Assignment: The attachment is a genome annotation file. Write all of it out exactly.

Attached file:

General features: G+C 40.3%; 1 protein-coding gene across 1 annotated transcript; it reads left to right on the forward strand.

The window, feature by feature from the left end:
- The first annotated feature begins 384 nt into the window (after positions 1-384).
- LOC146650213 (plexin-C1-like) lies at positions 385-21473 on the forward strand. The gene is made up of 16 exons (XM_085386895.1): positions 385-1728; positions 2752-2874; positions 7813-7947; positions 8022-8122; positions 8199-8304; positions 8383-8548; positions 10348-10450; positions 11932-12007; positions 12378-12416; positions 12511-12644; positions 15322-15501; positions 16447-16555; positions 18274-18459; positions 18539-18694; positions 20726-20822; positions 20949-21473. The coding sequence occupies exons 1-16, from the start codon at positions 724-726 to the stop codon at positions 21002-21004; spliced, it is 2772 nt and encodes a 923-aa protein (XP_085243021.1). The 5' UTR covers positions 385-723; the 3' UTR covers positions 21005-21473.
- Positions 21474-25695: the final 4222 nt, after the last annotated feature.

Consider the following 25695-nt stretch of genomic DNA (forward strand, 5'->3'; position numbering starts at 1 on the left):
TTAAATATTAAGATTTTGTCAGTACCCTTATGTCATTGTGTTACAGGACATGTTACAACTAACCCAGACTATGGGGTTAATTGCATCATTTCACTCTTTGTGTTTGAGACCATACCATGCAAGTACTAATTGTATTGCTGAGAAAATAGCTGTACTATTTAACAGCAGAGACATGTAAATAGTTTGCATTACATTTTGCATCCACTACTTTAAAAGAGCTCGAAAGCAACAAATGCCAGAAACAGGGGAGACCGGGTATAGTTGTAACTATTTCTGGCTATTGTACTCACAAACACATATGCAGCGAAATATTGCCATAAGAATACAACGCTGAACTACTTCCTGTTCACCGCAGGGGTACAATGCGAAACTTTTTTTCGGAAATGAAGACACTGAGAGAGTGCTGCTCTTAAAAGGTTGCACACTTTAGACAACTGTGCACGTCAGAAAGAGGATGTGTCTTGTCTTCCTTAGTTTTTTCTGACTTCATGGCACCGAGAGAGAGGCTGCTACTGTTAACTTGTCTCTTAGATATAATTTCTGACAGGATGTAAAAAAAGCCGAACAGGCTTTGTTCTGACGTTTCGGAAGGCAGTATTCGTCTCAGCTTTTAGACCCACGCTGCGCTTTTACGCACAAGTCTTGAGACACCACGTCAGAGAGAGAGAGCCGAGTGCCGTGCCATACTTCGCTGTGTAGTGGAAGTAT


General features: G+C 40.3%; 1 protein-coding gene across 1 annotated transcript; it reads left to right on the forward strand.

The window, feature by feature from the left end:
- The first annotated feature begins 384 nt into the window (after positions 1-384).
- LOC146650213 (plexin-C1-like) lies at positions 385-21473 on the forward strand. The gene is made up of 16 exons (XM_085386895.1): positions 385-1728; positions 2752-2874; positions 7813-7947; positions 8022-8122; positions 8199-8304; positions 8383-8548; positions 10348-10450; positions 11932-12007; positions 12378-12416; positions 12511-12644; positions 15322-15501; positions 16447-16555; positions 18274-18459; positions 18539-18694; positions 20726-20822; positions 20949-21473. The coding sequence occupies exons 1-16, from the start codon at positions 724-726 to the stop codon at positions 21002-21004; spliced, it is 2772 nt and encodes a 923-aa protein (XP_085243021.1). The 5' UTR covers positions 385-723; the 3' UTR covers positions 21005-21473.
- Positions 21474-25695: the final 4222 nt, after the last annotated feature.

Consider the following 25695-nt stretch of genomic DNA (forward strand, 5'->3'; position numbering starts at 1 on the left):
TTAAATATTAAGATTTTGTCAGTACCCTTATGTCATTGTGTTACAGGACATGTTACAACTAACCCAGACTATGGGGTTAATTGCATCATTTCACTCTTTGTGTTTGAGACCATACCATGCAAGTACTAATTGTATTGCTGAGAAAATAGCTGTACTATTTAACAGCAGAGACATGTAAATAGTTTGCATTACATTTTGCATCCACTACTTTAAAAGAGCTCGAAAGCAACAAATGCCAGAAACAGGGGAGACCGGGTATAGTTGTAACTATTTCTGGCTATTGTACTCACAAACACATATGCAGCGAAATATTGCCATAAGAATACAACGCTGAACTACTTCCTGTTCACCGCAGGGGTACAATGCGAAACTTTTTTTCGGAAATGAAGACACTGAGAGAGTGCTGCTCTTAAAAGGTTGCACACTTTAGACAACTGTGCACGTCAGAAAGAGGATGTGTCTTGTCTTCCTTAGTTTTTTCTGACTTCATGGCACCGAGAGAGAGGCTGCTACTGTTAACTTGTCTCTTAGATATAATTTCTGACAGGATGTAAAAAAAGCCGAACAGGCTTTGTTCTGACGTTTCGGAAGGCAGTATTCGTCTCAGCTTTTAGACCCACGCTGCGCTTTTACGCACAAGTCTTGAGACACCACGTCAGAGAGAGAGAGCCGAGTGCCGTGCCATACTTCGCTGTGTAGTGGAAGTAT